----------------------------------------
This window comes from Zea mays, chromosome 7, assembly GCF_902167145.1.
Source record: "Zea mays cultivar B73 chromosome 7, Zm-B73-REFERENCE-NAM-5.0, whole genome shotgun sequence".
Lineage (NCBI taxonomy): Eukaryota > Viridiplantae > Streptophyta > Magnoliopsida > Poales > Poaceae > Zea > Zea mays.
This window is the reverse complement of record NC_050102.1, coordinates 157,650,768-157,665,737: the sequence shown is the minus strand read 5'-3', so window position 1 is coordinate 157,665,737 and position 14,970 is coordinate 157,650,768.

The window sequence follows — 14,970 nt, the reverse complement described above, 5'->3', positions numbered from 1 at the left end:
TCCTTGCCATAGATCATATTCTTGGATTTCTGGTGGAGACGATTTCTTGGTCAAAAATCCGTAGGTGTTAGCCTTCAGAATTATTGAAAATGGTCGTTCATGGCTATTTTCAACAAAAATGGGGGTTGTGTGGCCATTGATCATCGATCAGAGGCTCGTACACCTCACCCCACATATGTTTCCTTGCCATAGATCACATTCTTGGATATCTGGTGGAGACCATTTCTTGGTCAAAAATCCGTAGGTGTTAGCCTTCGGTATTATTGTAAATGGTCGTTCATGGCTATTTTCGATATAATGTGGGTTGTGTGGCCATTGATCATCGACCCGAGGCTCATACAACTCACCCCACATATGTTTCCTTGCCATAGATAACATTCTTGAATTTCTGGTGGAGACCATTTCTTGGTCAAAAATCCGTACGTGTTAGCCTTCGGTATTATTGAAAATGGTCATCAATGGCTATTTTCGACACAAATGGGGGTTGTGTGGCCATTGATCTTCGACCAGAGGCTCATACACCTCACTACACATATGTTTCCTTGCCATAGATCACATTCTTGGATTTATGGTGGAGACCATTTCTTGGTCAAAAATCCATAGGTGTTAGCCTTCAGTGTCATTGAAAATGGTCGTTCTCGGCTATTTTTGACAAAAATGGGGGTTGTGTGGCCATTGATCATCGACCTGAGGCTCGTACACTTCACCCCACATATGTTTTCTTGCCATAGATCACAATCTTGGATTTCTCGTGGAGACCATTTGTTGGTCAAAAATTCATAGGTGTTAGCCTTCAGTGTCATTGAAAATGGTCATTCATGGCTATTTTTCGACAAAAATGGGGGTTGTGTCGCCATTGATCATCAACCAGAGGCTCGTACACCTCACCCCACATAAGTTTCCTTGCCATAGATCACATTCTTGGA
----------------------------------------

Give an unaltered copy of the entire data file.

This window comes from Zea mays, chromosome 7, assembly GCF_902167145.1.
Source record: "Zea mays cultivar B73 chromosome 7, Zm-B73-REFERENCE-NAM-5.0, whole genome shotgun sequence".
Lineage (NCBI taxonomy): Eukaryota > Viridiplantae > Streptophyta > Magnoliopsida > Poales > Poaceae > Zea > Zea mays.
This window is the reverse complement of record NC_050102.1, coordinates 157,650,768-157,665,737: the sequence shown is the minus strand read 5'-3', so window position 1 is coordinate 157,665,737 and position 14,970 is coordinate 157,650,768.

The window sequence follows — 14,970 nt, the reverse complement described above, 5'->3', positions numbered from 1 at the left end:
TCCTTGCCATAGATCATATTCTTGGATTTCTGGTGGAGACGATTTCTTGGTCAAAAATCCGTAGGTGTTAGCCTTCAGAATTATTGAAAATGGTCGTTCATGGCTATTTTCAACAAAAATGGGGGTTGTGTGGCCATTGATCATCGATCAGAGGCTCGTACACCTCACCCCACATATGTTTCCTTGCCATAGATCACATTCTTGGATATCTGGTGGAGACCATTTCTTGGTCAAAAATCCGTAGGTGTTAGCCTTCGGTATTATTGTAAATGGTCGTTCATGGCTATTTTCGATATAATGTGGGTTGTGTGGCCATTGATCATCGACCCGAGGCTCATACAACTCACCCCACATATGTTTCCTTGCCATAGATAACATTCTTGAATTTCTGGTGGAGACCATTTCTTGGTCAAAAATCCGTACGTGTTAGCCTTCGGTATTATTGAAAATGGTCATCAATGGCTATTTTCGACACAAATGGGGGTTGTGTGGCCATTGATCTTCGACCAGAGGCTCATACACCTCACTACACATATGTTTCCTTGCCATAGATCACATTCTTGGATTTATGGTGGAGACCATTTCTTGGTCAAAAATCCATAGGTGTTAGCCTTCAGTGTCATTGAAAATGGTCGTTCTCGGCTATTTTTGACAAAAATGGGGGTTGTGTGGCCATTGATCATCGACCTGAGGCTCGTACACTTCACCCCACATATGTTTTCTTGCCATAGATCACAATCTTGGATTTCTCGTGGAGACCATTTGTTGGTCAAAAATTCATAGGTGTTAGCCTTCAGTGTCATTGAAAATGGTCATTCATGGCTATTTTTCGACAAAAATGGGGGTTGTGTCGCCATTGATCATCAACCAGAGGCTCGTACACCTCACCCCACATAAGTTTCCTTGCCATAGATCACATTCTTGGA